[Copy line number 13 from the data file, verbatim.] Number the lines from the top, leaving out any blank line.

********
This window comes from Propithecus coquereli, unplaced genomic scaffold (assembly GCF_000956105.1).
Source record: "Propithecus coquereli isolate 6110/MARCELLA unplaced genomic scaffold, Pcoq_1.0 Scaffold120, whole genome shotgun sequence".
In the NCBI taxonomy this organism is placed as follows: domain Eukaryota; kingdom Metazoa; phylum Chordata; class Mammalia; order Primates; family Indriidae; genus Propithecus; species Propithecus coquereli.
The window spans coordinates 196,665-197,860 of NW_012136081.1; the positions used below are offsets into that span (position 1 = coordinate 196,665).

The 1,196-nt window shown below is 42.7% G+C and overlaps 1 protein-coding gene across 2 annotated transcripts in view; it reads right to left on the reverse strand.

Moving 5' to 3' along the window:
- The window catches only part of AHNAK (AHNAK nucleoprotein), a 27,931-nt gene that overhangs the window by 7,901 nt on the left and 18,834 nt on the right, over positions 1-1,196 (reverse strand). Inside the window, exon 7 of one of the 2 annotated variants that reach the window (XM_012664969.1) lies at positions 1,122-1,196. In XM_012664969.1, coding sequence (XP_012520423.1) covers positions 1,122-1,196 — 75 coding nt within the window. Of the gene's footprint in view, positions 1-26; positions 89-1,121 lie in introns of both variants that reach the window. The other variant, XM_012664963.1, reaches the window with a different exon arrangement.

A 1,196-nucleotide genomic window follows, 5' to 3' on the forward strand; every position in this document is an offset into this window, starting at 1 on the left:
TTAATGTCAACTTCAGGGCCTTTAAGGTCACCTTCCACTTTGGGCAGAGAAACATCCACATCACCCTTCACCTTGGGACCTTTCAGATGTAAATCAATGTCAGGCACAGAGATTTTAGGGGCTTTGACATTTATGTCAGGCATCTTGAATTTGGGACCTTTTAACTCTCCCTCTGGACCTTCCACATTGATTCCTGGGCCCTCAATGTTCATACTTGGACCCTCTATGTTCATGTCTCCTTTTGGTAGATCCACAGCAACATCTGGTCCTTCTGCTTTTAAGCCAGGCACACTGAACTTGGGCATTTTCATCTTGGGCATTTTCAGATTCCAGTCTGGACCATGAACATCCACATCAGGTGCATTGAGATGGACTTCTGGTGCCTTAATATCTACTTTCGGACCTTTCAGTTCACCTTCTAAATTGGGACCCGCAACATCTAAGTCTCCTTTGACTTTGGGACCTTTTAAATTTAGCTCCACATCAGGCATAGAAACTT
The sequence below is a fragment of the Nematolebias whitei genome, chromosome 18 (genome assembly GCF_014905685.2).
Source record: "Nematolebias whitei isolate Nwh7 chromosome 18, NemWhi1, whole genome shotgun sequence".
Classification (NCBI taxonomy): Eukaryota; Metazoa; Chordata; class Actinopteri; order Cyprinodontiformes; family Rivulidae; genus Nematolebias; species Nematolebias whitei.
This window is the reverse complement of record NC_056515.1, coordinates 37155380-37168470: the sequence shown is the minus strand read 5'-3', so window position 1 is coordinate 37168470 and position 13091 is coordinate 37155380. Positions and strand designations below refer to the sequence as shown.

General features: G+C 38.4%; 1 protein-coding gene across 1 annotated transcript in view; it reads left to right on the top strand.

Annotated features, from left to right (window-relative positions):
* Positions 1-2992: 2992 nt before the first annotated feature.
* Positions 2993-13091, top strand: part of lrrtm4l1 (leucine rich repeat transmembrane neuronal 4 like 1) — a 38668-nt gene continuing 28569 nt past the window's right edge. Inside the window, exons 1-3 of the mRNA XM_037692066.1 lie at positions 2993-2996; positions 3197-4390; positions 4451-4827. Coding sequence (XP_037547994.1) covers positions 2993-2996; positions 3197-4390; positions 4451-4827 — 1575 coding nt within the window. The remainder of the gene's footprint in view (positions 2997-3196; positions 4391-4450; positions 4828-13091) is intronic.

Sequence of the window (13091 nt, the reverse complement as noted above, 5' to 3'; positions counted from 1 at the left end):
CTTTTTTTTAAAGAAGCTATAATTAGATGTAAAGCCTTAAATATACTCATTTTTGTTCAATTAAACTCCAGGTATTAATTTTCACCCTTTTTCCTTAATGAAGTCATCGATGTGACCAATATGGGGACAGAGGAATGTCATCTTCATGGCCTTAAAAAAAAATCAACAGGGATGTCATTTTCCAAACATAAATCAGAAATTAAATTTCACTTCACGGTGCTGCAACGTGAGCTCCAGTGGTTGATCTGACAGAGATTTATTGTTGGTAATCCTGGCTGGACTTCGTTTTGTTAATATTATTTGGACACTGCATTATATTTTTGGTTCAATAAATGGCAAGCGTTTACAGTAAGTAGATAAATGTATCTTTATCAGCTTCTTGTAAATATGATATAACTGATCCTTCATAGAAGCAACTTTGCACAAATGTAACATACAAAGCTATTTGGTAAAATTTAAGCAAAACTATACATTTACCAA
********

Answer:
This window is the reverse complement of record NC_056515.1, coordinates 37155380-37168470: the sequence shown is the minus strand read 5'-3', so window position 1 is coordinate 37168470 and position 13091 is coordinate 37155380. Positions and strand designations below refer to the sequence as shown.